Government Policy

Illegal soil mining is Feni’s biggest challenge

Residents of several villages in these two upazilas are worried over the plunder of soil and claim that their repeated complaints to the authorities concerned against the soil mafia -- powerful syndicates that illegally lift soil and sell it to brick kilns -- in the past couple of years have only fallen on deaf ears.

Some residents even allege that the illegal trade continues in the two upazilas because of local political and administrative connivance.

Abdur Rauf, a farmer in Uttar Kashimpur village in Sadar upazila, says he was recently forced to sell his meagre landholdings to a brick kiln owner as his agricultural land had been partially damaged due to illegal soil lifting from an adjacent farmland. The owner of that land had sold his farm to the same brick kiln owner.

"It's a vicious cycle. In every village, the soil mafia lures few farmers to sell their agricultural land to local brick kiln owners at high prices. Once these brick kiln owners acquire a piece of land, they carry out illegal soil extraction in connivance with the mafia and the local political and administrative representatives," he adds.

The cycle doesn't end there. Large-scale soil extraction usually causes severe damage to the nearby agricultural fields. And the owners of the affected farmlands are then forced to sell their fields to the same brick kiln owners through the soil mafia at throwaway prices, according to the villagers.

Abdul Rab, another affected landowner of Uttar Kashimpur, says a big chunk of his land under boro cultivation has sustained damage owing to soil lifting from the adjacent field.

Similarly, in Sonagazi upazila's Char Sahavikari village, it has come to light that soil is being extracted illegally from a land parcel belonging to the Water Development Board allegedly at the behest of local businessman Nafiz Uddin.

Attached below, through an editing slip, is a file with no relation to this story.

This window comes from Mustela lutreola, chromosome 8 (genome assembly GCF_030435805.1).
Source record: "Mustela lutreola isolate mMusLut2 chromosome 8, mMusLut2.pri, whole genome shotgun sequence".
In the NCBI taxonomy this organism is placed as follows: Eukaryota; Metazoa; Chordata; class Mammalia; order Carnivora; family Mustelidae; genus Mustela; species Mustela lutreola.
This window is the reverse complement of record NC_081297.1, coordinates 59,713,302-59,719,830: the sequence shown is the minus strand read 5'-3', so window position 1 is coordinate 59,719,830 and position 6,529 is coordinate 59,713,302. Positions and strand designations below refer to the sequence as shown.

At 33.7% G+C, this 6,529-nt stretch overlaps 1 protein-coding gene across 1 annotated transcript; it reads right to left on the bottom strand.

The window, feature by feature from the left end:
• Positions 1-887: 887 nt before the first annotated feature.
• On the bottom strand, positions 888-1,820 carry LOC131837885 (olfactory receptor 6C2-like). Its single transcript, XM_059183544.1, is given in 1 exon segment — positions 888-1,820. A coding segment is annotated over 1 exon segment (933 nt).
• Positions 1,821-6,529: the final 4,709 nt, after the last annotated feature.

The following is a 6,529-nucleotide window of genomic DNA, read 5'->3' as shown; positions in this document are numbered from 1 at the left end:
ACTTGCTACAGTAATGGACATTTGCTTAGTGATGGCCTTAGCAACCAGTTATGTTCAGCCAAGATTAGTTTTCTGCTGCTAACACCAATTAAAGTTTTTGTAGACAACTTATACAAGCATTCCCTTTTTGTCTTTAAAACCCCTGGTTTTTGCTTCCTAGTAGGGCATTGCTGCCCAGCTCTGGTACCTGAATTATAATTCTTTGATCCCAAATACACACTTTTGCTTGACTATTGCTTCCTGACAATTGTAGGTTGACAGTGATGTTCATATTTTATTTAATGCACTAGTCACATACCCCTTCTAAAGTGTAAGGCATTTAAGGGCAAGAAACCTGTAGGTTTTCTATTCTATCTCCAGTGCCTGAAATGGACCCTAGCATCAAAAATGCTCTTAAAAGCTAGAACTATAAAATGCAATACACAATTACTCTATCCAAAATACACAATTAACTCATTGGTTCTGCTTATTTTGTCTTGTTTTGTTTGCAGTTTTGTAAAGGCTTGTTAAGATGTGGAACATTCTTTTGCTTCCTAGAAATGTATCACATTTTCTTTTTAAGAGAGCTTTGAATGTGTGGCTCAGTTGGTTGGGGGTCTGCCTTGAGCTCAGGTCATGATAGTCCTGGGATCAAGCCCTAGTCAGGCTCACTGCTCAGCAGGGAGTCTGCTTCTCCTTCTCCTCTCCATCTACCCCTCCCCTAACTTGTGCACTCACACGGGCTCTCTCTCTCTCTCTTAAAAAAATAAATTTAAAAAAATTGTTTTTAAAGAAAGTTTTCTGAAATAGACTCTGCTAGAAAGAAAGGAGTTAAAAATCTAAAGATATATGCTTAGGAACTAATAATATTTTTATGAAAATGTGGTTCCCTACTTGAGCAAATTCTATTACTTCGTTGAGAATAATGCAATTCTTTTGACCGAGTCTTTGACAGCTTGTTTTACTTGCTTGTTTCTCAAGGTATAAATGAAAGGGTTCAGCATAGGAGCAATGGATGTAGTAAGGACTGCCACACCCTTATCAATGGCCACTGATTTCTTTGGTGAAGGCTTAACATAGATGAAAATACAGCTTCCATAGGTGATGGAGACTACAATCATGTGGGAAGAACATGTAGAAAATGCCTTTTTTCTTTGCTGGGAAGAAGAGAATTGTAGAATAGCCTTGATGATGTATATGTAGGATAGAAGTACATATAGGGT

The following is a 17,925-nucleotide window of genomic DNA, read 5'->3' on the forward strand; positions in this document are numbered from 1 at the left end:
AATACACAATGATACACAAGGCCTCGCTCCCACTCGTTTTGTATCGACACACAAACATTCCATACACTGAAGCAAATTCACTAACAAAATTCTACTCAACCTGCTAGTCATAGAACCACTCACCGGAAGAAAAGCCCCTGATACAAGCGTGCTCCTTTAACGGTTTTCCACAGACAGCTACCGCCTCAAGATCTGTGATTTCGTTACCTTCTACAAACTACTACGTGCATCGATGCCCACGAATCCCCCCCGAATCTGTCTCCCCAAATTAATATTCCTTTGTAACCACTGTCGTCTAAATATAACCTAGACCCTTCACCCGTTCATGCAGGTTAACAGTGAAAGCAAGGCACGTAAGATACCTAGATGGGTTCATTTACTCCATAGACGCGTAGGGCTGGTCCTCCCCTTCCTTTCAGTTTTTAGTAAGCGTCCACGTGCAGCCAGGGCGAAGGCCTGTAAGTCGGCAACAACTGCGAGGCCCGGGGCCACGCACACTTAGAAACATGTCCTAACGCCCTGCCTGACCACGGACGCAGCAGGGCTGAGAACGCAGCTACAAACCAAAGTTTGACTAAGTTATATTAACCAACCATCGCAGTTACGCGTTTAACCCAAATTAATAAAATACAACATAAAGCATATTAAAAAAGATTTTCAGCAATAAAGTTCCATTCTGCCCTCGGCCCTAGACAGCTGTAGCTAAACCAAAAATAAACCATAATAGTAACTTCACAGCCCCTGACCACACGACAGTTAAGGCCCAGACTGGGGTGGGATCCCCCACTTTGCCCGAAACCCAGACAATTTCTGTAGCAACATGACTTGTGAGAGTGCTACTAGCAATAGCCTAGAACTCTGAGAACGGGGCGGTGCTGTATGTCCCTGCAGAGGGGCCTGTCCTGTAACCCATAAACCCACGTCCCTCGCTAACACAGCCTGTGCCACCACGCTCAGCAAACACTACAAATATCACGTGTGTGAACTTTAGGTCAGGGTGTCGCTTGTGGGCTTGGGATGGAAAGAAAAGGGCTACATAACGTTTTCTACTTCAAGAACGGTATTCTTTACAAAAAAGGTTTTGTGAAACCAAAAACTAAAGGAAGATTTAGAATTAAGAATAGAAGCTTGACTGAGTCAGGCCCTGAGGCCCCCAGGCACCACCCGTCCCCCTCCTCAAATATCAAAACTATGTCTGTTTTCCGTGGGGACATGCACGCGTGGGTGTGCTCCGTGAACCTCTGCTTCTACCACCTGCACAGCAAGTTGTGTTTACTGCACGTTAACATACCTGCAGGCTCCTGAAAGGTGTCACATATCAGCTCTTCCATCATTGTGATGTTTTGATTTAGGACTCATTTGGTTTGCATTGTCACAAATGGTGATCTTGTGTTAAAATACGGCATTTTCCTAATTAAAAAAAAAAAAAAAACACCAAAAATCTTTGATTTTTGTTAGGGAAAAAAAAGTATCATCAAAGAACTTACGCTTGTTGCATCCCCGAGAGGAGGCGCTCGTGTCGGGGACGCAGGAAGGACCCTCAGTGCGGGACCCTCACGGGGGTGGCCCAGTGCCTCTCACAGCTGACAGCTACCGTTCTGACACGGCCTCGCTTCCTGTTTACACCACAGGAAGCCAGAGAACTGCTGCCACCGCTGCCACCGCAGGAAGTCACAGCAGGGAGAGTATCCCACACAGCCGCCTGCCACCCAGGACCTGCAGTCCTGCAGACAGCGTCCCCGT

Mohammad Quamrul Hasan, assistant engineer of Bangladesh Agriculture Development Corporation (BADC), says topsoil is more fertile than other layers. "If it's removed, then the land would lose its fertility," he adds.

According to Anwar Hossain Manik, chairman of Pachgachia union in Sadar upazila, several roads in the area have also been damaged due to rampant soil lifting. "Why is the local administration turning a blind eye to the menace," he asked.

Mohamamd Tofayel Ahmed Chowdhury, a deputy director of Feni Department of Agriculture, has assured that they will carry out regular drives against illegal soil lifting.

However, Mohammad Wahiduzzaman, Feni's deputy commissioner, claims that the administration regularly conducts drives against those involved in soil extraction. "We have imposed huge fines on offenders during our past drives," he says.

Source: United News of Bangladesh